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Chicago: a tale of seven cities

Of those distinct parts of the city, five are on the way up, one is treading water, and one remains in steep decline. That’s a big change since 2010.

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Dusk descends on the city’s skyline on October 16, 2017 in Chicago, Illinois.
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It’s common to call Chicago a tale of two cities — one on the way up, the other on the way down.

That’s too simplistic. Chicago is at least seven cities, each following its own trajectory.

Some parts of town are booming. Others are solidly prosperous or showing signs of life. At least one is in sharp decline.

This more nuanced view places Chicago’s challenges in clearer focus and puts to rest the idea that the North Side and downtown are the only parts of the city that are thriving, while everywhere else is circling the drain. To the contrary, large sections of the South Side, Southwest Side and West Side are reviving.

Granted, other sections aren’t. But the clearer our understanding of the issues these areas face, the better our chances of tailoring an appropriate solution.

The two maps here show how I identified seven mini-cities within Chicago.

The first shows neighborhoods with “positive demographic indicators,” indicated in shades of blue. These are places where household income, home value or the percentage of college graduates is above Cook County’s median. The darker the blue, the more positive the indicators.

Neighborhoods that aren’t above average in any of these ways but where the number of households is increasing are shown in green.

Even if a neighborhood isn’t a statistical standout, it’s still a good sign if people are moving into it.

The patterns evident in the first map helped generate the second, dividing the city into seven sectors. Then, I toted up the population change in each sector over two periods — 2000 to 2010 and 2010 to 2017, the latest year for which data is available.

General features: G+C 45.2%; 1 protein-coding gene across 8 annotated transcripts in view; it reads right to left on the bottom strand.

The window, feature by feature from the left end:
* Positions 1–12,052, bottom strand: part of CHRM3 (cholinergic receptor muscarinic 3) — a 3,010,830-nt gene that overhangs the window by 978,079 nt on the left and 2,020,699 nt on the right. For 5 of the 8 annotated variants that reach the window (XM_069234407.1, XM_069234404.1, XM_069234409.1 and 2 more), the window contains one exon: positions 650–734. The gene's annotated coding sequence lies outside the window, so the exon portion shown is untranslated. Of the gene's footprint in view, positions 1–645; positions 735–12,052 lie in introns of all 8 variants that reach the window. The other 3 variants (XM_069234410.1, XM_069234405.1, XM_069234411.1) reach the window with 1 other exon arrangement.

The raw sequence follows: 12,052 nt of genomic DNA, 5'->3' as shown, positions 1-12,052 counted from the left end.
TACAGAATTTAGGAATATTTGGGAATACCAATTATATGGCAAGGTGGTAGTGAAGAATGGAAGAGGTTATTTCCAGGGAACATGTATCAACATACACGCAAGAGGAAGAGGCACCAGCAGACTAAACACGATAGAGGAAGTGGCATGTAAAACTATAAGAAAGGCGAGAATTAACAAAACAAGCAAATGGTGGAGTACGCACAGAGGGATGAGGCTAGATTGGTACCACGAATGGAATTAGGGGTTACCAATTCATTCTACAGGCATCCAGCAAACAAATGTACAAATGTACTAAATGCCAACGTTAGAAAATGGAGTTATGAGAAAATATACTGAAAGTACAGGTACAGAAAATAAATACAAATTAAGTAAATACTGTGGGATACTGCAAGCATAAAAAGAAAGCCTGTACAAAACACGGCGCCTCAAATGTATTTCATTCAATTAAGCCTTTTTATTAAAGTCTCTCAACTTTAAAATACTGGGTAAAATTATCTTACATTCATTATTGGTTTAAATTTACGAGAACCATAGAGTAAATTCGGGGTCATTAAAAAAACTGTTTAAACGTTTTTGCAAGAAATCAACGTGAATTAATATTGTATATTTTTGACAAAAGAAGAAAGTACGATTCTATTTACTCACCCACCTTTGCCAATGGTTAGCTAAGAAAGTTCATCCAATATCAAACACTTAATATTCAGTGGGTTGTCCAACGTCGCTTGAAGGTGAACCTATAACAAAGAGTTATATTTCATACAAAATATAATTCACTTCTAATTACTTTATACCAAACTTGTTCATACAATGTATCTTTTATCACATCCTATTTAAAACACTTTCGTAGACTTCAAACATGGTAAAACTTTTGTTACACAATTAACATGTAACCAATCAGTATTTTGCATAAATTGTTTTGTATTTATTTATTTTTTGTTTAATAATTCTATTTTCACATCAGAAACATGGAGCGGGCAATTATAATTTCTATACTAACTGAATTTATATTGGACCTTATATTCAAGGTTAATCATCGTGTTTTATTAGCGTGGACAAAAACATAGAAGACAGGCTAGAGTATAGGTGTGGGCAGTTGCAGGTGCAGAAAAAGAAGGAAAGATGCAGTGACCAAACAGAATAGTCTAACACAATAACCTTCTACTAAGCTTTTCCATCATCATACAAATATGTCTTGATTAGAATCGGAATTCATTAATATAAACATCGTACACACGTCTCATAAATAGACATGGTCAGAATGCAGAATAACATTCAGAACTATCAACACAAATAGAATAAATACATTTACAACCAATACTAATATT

Several trends are obvious:

  • The neighborhoods with the most positive indicators cluster along the north lakefront, as you’d expect.
  • More surprisingly, positive signs are apparent along most of the south lakefront all the way to 71st Street.
  • Chicago experienced a sharp turnaround after 2010. During the first decade of the century, downtown was the only part of the city to gain population. Everywhere else experienced declines, including the North Side, which lost almost 68,000 residents.

But, after 2010, most of the city recovered. Five of the seven sectors grew in population, including the south lakefront. Two didn’t.

Here’s a quick rundown on how the different parts of the city have fared:

Central Area

The booming core — neighborhoods within two miles of City Hall — has been Chicago’s chief magnet for new residents for more than two decades. Its population has grown by almost 100,000 since 2000 and today almost certainly exceeds 250,000.

Chicago had the fastest-growing downtown population of any U.S. city between 2000 and 2010, according to the Census Bureau. Given the accelerated growth rate since then, it’s reasonable to think the same will be true this current decade.

North Side